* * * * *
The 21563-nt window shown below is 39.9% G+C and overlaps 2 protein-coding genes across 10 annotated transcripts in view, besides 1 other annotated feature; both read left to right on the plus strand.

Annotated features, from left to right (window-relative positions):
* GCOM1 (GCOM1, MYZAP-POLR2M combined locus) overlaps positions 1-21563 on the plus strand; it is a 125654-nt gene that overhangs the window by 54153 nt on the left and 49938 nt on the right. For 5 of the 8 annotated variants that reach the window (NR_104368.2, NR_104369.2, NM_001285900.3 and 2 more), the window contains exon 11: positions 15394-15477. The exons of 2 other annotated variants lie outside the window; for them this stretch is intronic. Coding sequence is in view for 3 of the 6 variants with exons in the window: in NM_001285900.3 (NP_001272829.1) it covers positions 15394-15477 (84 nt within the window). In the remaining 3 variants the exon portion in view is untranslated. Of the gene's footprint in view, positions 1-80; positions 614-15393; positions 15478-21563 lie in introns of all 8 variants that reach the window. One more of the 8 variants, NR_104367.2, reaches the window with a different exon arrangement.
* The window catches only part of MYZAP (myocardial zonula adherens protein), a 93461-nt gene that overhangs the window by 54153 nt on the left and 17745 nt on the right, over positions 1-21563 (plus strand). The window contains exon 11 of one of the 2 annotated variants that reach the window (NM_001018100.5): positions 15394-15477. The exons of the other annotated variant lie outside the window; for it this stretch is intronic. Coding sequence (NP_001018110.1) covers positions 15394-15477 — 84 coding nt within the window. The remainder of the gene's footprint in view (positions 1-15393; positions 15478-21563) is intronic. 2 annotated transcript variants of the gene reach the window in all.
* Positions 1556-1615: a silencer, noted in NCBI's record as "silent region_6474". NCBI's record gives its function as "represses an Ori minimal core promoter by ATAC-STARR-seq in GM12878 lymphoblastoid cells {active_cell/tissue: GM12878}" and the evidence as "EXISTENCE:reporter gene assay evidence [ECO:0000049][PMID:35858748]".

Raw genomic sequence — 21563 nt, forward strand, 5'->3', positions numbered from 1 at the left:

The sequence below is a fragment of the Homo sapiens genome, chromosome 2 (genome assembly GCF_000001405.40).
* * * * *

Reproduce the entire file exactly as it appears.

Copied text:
The 21563-nt window shown below is 39.9% G+C and overlaps 2 protein-coding genes across 10 annotated transcripts in view, besides 1 other annotated feature; both read left to right on the plus strand.

Annotated features, from left to right (window-relative positions):
* GCOM1 (GCOM1, MYZAP-POLR2M combined locus) overlaps positions 1-21563 on the plus strand; it is a 125654-nt gene that overhangs the window by 54153 nt on the left and 49938 nt on the right. For 5 of the 8 annotated variants that reach the window (NR_104368.2, NR_104369.2, NM_001285900.3 and 2 more), the window contains exon 11: positions 15394-15477. The exons of 2 other annotated variants lie outside the window; for them this stretch is intronic. Coding sequence is in view for 3 of the 6 variants with exons in the window: in NM_001285900.3 (NP_001272829.1) it covers positions 15394-15477 (84 nt within the window). In the remaining 3 variants the exon portion in view is untranslated. Of the gene's footprint in view, positions 1-80; positions 614-15393; positions 15478-21563 lie in introns of all 8 variants that reach the window. One more of the 8 variants, NR_104367.2, reaches the window with a different exon arrangement.
* The window catches only part of MYZAP (myocardial zonula adherens protein), a 93461-nt gene that overhangs the window by 54153 nt on the left and 17745 nt on the right, over positions 1-21563 (plus strand). The window contains exon 11 of one of the 2 annotated variants that reach the window (NM_001018100.5): positions 15394-15477. The exons of the other annotated variant lie outside the window; for it this stretch is intronic. Coding sequence (NP_001018110.1) covers positions 15394-15477 — 84 coding nt within the window. The remainder of the gene's footprint in view (positions 1-15393; positions 15478-21563) is intronic. 2 annotated transcript variants of the gene reach the window in all.
* Positions 1556-1615: a silencer, noted in NCBI's record as "silent region_6474". NCBI's record gives its function as "represses an Ori minimal core promoter by ATAC-STARR-seq in GM12878 lymphoblastoid cells {active_cell/tissue: GM12878}" and the evidence as "EXISTENCE:reporter gene assay evidence [ECO:0000049][PMID:35858748]".

Raw genomic sequence — 21563 nt, forward strand, 5'->3', positions numbered from 1 at the left:

The sequence below is a fragment of the Homo sapiens genome, chromosome 2 (genome assembly GCF_000001405.40).